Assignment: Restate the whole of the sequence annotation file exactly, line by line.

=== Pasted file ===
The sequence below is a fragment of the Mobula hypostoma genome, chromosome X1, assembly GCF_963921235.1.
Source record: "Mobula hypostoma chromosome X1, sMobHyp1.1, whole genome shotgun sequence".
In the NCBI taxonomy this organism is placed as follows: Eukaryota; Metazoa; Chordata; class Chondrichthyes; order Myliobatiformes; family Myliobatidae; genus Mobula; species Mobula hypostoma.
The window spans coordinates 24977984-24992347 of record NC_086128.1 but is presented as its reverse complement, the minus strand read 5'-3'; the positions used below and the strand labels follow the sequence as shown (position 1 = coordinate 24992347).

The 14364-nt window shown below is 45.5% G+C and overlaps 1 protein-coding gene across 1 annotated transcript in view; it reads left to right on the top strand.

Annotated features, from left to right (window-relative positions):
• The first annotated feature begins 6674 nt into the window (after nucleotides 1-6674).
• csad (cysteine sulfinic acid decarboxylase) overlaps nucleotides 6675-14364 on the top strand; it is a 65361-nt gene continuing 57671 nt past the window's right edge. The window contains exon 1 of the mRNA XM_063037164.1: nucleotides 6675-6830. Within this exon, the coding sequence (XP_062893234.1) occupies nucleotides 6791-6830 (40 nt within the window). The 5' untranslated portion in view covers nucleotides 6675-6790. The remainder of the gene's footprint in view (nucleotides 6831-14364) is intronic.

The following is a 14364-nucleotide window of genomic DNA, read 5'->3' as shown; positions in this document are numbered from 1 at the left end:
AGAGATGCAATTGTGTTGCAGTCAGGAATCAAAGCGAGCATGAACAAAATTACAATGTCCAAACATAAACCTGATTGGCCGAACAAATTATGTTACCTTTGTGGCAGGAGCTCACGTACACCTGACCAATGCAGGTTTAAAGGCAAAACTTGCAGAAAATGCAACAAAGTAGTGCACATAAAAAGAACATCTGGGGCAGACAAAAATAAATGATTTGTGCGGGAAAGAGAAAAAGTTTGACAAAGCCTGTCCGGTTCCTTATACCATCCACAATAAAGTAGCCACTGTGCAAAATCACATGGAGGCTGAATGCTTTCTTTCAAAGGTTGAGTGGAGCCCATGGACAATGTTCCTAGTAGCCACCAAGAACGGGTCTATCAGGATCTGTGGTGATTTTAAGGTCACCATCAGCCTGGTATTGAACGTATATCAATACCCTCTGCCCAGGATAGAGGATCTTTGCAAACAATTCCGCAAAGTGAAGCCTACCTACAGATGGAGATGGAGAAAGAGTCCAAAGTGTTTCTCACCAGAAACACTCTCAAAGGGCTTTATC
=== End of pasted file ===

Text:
The sequence below is a fragment of the Mobula hypostoma genome, chromosome X1, assembly GCF_963921235.1.
Source record: "Mobula hypostoma chromosome X1, sMobHyp1.1, whole genome shotgun sequence".
In the NCBI taxonomy this organism is placed as follows: Eukaryota; Metazoa; Chordata; class Chondrichthyes; order Myliobatiformes; family Myliobatidae; genus Mobula; species Mobula hypostoma.
The window spans coordinates 24977984-24992347 of record NC_086128.1 but is presented as its reverse complement, the minus strand read 5'-3'; the positions used below and the strand labels follow the sequence as shown (position 1 = coordinate 24992347).

The 14364-nt window shown below is 45.5% G+C and overlaps 1 protein-coding gene across 1 annotated transcript in view; it reads left to right on the top strand.

Annotated features, from left to right (window-relative positions):
• The first annotated feature begins 6674 nt into the window (after nucleotides 1-6674).
• csad (cysteine sulfinic acid decarboxylase) overlaps nucleotides 6675-14364 on the top strand; it is a 65361-nt gene continuing 57671 nt past the window's right edge. The window contains exon 1 of the mRNA XM_063037164.1: nucleotides 6675-6830. Within this exon, the coding sequence (XP_062893234.1) occupies nucleotides 6791-6830 (40 nt within the window). The 5' untranslated portion in view covers nucleotides 6675-6790. The remainder of the gene's footprint in view (nucleotides 6831-14364) is intronic.

The following is a 14364-nucleotide window of genomic DNA, read 5'->3' as shown; positions in this document are numbered from 1 at the left end:
AGAGATGCAATTGTGTTGCAGTCAGGAATCAAAGCGAGCATGAACAAAATTACAATGTCCAAACATAAACCTGATTGGCCGAACAAATTATGTTACCTTTGTGGCAGGAGCTCACGTACACCTGACCAATGCAGGTTTAAAGGCAAAACTTGCAGAAAATGCAACAAAGTAGTGCACATAAAAAGAACATCTGGGGCAGACAAAAATAAATGATTTGTGCGGGAAAGAGAAAAAGTTTGACAAAGCCTGTCCGGTTCCTTATACCATCCACAATAAAGTAGCCACTGTGCAAAATCACATGGAGGCTGAATGCTTTCTTTCAAAGGTTGAGTGGAGCCCATGGACAATGTTCCTAGTAGCCACCAAGAACGGGTCTATCAGGATCTGTGGTGATTTTAAGGTCACCATCAGCCTGGTATTGAACGTATATCAATACCCTCTGCCCAGGATAGAGGATCTTTGCAAACAATTCCGCAAAGTGAAGCCTACCTACAGATGGAGATGGAGAAAGAGTCCAAAGTGTTTCTCACCAGAAACACTCTCAAAGGGCTTTATC